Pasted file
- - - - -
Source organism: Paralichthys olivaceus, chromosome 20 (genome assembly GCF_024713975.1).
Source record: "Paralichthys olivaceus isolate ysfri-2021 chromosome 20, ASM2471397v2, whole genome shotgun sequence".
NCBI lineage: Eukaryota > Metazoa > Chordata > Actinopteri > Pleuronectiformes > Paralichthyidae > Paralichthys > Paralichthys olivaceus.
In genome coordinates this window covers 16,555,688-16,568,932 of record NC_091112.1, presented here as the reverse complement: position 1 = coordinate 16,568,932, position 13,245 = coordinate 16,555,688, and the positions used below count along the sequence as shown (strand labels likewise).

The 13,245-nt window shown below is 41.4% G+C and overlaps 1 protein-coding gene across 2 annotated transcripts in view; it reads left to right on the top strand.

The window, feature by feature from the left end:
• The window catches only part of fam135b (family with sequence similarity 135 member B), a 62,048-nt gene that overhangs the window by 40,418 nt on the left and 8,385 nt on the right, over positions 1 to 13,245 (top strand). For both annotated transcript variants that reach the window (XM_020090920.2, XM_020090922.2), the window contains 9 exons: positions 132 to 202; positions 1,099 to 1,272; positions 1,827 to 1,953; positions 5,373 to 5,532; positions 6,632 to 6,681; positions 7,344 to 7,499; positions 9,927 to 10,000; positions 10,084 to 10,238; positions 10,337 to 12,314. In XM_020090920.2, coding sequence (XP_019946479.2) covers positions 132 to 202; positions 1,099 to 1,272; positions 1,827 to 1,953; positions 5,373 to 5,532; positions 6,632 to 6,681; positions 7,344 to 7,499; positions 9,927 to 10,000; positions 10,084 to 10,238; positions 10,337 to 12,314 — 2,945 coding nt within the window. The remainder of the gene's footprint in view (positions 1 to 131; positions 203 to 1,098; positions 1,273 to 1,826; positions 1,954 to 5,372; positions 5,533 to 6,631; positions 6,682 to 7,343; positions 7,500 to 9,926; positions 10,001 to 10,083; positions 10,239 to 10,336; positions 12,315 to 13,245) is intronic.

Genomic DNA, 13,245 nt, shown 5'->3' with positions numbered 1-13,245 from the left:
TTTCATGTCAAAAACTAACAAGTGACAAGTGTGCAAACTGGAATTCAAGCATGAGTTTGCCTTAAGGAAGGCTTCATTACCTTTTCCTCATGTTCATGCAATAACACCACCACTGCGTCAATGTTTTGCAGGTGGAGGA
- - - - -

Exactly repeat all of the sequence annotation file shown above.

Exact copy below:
Source organism: Paralichthys olivaceus, chromosome 20 (genome assembly GCF_024713975.1).
Source record: "Paralichthys olivaceus isolate ysfri-2021 chromosome 20, ASM2471397v2, whole genome shotgun sequence".
NCBI lineage: Eukaryota > Metazoa > Chordata > Actinopteri > Pleuronectiformes > Paralichthyidae > Paralichthys > Paralichthys olivaceus.
In genome coordinates this window covers 16,555,688-16,568,932 of record NC_091112.1, presented here as the reverse complement: position 1 = coordinate 16,568,932, position 13,245 = coordinate 16,555,688, and the positions used below count along the sequence as shown (strand labels likewise).

The 13,245-nt window shown below is 41.4% G+C and overlaps 1 protein-coding gene across 2 annotated transcripts in view; it reads left to right on the top strand.

The window, feature by feature from the left end:
• The window catches only part of fam135b (family with sequence similarity 135 member B), a 62,048-nt gene that overhangs the window by 40,418 nt on the left and 8,385 nt on the right, over positions 1 to 13,245 (top strand). For both annotated transcript variants that reach the window (XM_020090920.2, XM_020090922.2), the window contains 9 exons: positions 132 to 202; positions 1,099 to 1,272; positions 1,827 to 1,953; positions 5,373 to 5,532; positions 6,632 to 6,681; positions 7,344 to 7,499; positions 9,927 to 10,000; positions 10,084 to 10,238; positions 10,337 to 12,314. In XM_020090920.2, coding sequence (XP_019946479.2) covers positions 132 to 202; positions 1,099 to 1,272; positions 1,827 to 1,953; positions 5,373 to 5,532; positions 6,632 to 6,681; positions 7,344 to 7,499; positions 9,927 to 10,000; positions 10,084 to 10,238; positions 10,337 to 12,314 — 2,945 coding nt within the window. The remainder of the gene's footprint in view (positions 1 to 131; positions 203 to 1,098; positions 1,273 to 1,826; positions 1,954 to 5,372; positions 5,533 to 6,631; positions 6,682 to 7,343; positions 7,500 to 9,926; positions 10,001 to 10,083; positions 10,239 to 10,336; positions 12,315 to 13,245) is intronic.

Genomic DNA, 13,245 nt, shown 5'->3' with positions numbered 1-13,245 from the left:
TTTCATGTCAAAAACTAACAAGTGACAAGTGTGCAAACTGGAATTCAAGCATGAGTTTGCCTTAAGGAAGGCTTCATTACCTTTTCCTCATGTTCATGCAATAACACCACCACTGCGTCAATGTTTTGCAGGTGGAGGA